VirtualBox

Ticket #2048 (closed defect: fixed)

Opened 6 years ago

Last modified 4 years ago

Linux - Disk I/O performance problems

Reported by: decoder Owned by:
Priority: major Component: virtual disk
Version: VirtualBox 1.6.4 Keywords: I/O performance disk
Cc: Guest type: Linux
Host type: Linux

Description

Hello,

I am running VirtualBox 1.6.4 on a Linux system with a Linux guest. I did I/O performance tests with the following setup:

  1. I created a 4 GB file on the root filesystem of the guest (called test.file) with dd from /dev/zero
  1. I ran "dd if=/dev/zero of=/test.file bs=4M count=1000 conv=notrunc"
  2. I ran "dd if=/dev/zero of=/test.file bs=4M count=1000 conv=notrunc oflag=direct"

So both commands overwrite the existing file without truncating it, the second command uses direct I/O for this task.

The results are as follows:

dd if=/dev/zero of=/test.file bs=4M count=1000 conv=notrunc &

1000+0 records in
1000+0 records out
4194304000 bytes (4.2 GB) copied, 416.406 s, 10.1 MB/s

dd if=/dev/zero of=/test.file bs=4M count=1000 conv=notrunc oflag=direct &

1000+0 records in
1000+0 records out
4194304000 bytes (4.2 GB) copied, 108.356 s, 38.7 MB/s

As one can see, the first command (normal I/O) is very slow, whereas direct I/O is resonably fast. Is there any explanation for this behavior? As far as I know, direct I/O circumvents buffering in the linux kernel, so there must be a performance bottleneck somewhere making normal I/O really slow.

The underlying filesystems are all ext3, and the selected disk controller is SATA if that is important :)

Best regards,

Chris

Change History

comment:1 Changed 6 years ago by decoder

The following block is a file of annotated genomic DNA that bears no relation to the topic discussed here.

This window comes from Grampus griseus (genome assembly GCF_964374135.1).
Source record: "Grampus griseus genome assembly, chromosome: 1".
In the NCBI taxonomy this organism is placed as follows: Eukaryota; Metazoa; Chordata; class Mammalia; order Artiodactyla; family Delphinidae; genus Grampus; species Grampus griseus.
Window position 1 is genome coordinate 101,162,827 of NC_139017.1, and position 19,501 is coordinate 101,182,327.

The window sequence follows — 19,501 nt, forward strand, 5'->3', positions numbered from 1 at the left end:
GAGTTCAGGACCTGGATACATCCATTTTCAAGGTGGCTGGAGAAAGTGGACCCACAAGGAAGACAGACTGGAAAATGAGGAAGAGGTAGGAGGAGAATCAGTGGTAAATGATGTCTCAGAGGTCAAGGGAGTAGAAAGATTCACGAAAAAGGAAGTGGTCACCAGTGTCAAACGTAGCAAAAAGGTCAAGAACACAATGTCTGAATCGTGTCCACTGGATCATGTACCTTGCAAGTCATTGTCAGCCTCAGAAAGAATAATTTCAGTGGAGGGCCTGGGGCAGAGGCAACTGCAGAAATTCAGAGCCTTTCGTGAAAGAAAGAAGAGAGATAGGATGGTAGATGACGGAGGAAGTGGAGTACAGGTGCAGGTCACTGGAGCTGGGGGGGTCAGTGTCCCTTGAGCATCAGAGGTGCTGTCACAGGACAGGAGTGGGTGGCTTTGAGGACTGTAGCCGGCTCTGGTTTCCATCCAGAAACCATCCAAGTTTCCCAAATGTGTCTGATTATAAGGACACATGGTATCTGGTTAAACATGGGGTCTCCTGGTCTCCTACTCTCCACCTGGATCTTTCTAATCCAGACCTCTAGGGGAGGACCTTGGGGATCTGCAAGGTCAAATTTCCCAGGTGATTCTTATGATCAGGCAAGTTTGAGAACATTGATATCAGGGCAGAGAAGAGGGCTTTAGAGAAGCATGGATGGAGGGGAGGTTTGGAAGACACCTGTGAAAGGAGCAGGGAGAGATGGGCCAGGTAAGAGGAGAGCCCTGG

Edit: I also tested version 1.6.6 now, with approximately the same results :(

comment:2 Changed 6 years ago by decoder

Found the problem: The VDI Image I was using was a converted DD image (and then shrinked with VBoxManage). I create a second new image and used it in the same machine and it works.

Any idea why this process made the image so slow? (I get 56mb/s on the new image)

comment:3 Changed 6 years ago by frank

Interesting findings. What partition type have both partitions, the one you converted with convertdd and the one you are working now? What partition size?

comment:4 Changed 6 years ago by decoder

Hi, thanks for your response :)

Here are the test conditions and stats about the old and new image.

Test:

Additionally to the test I described earlier, I did (re)write tests with 800 MB files created from /dev/urandom to make sure no compression stuff etc. strikes in there. I first created an 800 MB file, wrote it to the disk, and then used dd to read it from this disk and write it to the same disk again (to a different file). All of those new write tests were done from a livecd (hence also no additions loaded), to make sure the same kernel etc. is used for the test.

The old VDI (created from a dd image then shrinked, contains a whole OS):

Disk /dev/sda: 82.3 GB, 82348277760 bytes
255 heads, 63 sectors/track, 10011 cylinders
Units = cylinders of 16065 * 512 = 8225280 bytes
Disk identifier: 0x3ce81e89

   Device Boot      Start         End      Blocks   Id  System
/dev/sda1   *           1          13      104391   83  Linux
/dev/sda2              14          76      506047+  82  Linux swap / Solaris
/dev/sda3              77        2509    19543072+  83  Linux
/dev/sda4            2510       10011    60259815    5  Extended
/dev/sda5            2510        4334    14659281   83  Linux
/dev/sda6            4335       10011    45600471   83  Linux



Virtual Image Size: 76.69 GB
Actual Image Size: 34.83 GB

Write Partition: /dev/sda3
Write speed: repeated multiple times, varied from 10 MB/s to 15 MB/s

The new VDI (created for testing purposes):

Disk /dev/sda: 2147 MB, 2147483648 bytes